1. The part about data is the reason AI is relevant in the first place – basically, we have all this data in so many sectors that possess a high potential intrinsic value when techniques such as pattern recognition, analytics, decision trees, complex computations are applied. If there was no big data, we would still have AI right up to Machine Learning boundary. However, the bulk of what gives AI its larger than tech-life personality is the availability of data, lots of it, especially big data (extremely large inter-related data sets – people sometimes assume big data means volumes of unrelated small chunks of data).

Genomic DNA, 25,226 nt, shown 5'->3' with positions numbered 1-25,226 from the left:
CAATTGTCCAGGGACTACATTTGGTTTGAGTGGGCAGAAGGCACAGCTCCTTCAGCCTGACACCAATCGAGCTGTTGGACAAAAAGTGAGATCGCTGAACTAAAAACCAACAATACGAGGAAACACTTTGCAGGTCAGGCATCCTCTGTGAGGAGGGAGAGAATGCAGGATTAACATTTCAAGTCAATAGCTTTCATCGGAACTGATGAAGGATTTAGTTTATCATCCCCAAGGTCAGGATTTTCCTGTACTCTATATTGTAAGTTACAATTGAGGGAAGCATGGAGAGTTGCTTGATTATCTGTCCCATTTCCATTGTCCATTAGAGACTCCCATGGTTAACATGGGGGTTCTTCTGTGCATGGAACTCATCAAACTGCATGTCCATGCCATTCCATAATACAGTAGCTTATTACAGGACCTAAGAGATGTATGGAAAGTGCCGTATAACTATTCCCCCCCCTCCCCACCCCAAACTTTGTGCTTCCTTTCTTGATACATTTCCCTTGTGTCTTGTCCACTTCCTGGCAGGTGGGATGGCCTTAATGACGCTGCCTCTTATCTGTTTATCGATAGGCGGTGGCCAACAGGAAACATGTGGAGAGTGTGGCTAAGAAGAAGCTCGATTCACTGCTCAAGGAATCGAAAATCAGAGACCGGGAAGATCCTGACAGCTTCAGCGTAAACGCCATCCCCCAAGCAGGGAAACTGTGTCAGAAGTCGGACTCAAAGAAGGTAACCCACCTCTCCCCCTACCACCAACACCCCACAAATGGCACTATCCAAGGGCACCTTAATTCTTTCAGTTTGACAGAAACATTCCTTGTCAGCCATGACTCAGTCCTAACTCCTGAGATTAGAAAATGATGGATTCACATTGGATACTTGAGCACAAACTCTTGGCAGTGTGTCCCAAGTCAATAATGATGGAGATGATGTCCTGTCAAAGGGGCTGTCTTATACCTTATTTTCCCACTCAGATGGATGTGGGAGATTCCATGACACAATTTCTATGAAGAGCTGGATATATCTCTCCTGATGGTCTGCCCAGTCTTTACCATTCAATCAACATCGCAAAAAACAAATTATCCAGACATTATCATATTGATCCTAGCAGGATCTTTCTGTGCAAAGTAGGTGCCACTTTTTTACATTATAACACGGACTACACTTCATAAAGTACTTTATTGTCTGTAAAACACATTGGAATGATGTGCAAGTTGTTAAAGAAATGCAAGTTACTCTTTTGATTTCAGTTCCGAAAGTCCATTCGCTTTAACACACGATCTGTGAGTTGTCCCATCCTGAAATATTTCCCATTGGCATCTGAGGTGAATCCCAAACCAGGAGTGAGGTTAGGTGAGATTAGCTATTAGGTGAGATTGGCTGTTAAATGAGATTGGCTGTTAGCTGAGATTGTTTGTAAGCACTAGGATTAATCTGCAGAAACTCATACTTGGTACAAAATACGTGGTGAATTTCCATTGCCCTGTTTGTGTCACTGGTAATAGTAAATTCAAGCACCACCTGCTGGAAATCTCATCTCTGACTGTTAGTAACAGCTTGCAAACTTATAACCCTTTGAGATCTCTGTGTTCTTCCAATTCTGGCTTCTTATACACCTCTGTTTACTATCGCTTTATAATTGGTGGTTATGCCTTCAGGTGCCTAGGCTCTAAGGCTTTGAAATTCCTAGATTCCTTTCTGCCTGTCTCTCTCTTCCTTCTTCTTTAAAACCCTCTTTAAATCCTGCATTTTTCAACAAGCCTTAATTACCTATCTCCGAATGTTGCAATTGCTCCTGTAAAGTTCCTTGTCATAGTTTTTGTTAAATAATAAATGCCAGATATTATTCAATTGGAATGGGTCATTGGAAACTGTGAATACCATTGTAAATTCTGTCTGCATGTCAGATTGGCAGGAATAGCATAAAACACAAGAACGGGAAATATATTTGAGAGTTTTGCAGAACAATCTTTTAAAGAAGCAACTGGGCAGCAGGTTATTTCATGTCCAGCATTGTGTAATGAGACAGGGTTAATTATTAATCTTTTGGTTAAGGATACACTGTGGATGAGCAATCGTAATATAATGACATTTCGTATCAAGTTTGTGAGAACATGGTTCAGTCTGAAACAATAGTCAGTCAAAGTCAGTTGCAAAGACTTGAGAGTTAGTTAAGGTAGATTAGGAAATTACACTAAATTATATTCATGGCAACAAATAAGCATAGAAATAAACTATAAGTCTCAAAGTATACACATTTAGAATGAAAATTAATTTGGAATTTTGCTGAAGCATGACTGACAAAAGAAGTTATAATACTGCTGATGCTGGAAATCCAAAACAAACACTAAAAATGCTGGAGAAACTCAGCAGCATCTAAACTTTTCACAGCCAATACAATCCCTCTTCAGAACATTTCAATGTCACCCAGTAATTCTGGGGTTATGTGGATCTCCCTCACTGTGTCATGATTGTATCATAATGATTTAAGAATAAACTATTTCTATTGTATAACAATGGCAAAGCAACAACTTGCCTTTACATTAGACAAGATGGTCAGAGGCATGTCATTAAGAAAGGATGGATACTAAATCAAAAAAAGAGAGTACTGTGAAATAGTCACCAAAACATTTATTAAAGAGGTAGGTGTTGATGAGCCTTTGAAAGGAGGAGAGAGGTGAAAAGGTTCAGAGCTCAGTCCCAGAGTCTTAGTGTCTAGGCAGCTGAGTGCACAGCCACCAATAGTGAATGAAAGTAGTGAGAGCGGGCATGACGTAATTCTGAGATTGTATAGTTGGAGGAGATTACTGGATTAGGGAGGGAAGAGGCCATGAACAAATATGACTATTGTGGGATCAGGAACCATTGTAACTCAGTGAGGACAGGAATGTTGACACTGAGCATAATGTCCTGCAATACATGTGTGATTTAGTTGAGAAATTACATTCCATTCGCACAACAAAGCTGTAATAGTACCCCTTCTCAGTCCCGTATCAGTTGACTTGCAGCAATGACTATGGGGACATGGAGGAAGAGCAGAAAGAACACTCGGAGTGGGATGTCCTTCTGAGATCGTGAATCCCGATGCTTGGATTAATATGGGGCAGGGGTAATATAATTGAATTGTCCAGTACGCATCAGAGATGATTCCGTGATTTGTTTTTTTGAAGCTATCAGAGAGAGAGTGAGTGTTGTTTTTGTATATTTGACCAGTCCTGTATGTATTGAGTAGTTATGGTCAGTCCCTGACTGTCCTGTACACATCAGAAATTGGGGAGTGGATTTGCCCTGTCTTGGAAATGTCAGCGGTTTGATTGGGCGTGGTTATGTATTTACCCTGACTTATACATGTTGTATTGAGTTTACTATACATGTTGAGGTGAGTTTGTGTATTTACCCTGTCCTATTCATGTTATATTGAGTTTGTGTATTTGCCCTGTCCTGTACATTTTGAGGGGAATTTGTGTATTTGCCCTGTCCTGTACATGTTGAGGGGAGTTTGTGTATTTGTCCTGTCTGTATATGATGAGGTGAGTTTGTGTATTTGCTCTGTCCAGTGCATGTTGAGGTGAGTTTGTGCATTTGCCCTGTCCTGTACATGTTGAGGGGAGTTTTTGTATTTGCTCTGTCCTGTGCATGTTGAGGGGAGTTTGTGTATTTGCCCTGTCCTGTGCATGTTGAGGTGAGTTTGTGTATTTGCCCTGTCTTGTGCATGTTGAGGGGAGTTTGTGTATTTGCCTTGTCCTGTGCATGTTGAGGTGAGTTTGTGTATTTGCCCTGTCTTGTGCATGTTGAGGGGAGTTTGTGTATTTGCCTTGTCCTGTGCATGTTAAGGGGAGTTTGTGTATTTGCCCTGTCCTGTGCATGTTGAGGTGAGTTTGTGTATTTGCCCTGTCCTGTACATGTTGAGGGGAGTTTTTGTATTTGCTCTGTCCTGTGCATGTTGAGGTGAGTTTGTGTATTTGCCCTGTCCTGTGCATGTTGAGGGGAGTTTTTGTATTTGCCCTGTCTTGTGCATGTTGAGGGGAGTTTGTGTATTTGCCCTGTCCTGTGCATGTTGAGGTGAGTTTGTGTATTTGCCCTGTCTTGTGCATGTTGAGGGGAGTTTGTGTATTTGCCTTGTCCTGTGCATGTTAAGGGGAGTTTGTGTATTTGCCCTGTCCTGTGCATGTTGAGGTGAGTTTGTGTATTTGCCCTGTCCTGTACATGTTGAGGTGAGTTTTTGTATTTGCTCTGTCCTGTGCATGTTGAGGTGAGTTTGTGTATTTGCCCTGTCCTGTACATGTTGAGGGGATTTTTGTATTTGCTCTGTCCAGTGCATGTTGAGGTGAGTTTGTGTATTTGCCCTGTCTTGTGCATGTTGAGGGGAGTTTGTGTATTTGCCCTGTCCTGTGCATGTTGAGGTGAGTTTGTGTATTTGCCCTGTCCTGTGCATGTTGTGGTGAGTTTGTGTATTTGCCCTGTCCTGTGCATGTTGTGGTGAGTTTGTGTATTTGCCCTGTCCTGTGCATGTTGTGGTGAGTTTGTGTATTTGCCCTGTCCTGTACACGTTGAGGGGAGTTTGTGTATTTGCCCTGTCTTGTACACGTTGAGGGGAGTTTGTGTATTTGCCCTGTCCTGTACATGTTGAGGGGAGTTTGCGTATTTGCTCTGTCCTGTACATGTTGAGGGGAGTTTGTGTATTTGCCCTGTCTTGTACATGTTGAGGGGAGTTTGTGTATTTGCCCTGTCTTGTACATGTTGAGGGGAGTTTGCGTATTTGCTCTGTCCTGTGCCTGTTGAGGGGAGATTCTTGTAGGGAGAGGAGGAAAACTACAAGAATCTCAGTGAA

2. On the need for specialty computer engines, the demands of Deep Learning include large numbers of connections/nodes within a network, and thereby humongous demand for compute power. Now computers were generally moving down this path already with CPU processors improving over decades in accordance with Moore’s Law to culminate in over 10 million X per second increase in computational power. These super computers have been instrumental in tackling the processing requirements for the dense and complex neural networks computations. They have to be strong enough to learn complex parameters of unbridled flexibility, comprising large numbers of inputs with a myriad of combinatorial options and data forms. This is the environment in which Deep Learning functions. It is also this very capability that makes Deep Learning very versatile and applicable to so many sectors. The training that an Artificial Neural Network or Deep Learning system undergoes to break down the parameters of each input in order to model its constituent elements, model the unknowns via probabilities of what that information depicts, trains itself to recognise and extract the usefulness of such data to solve countless broad based problems; in many ways defies fundamental math and physics concepts. In Deep Learning, the training process improves the quality of the interpretation of the data including iteratively creating the ability to reorganise input parameters via random initialisations to allow for better modelling, processing, interpretation and hence better outcomes. This is what most mimics the human brain. The ability to get better in decision making, approach to a problem, information intake, processing, usage, knowledge and outcomes.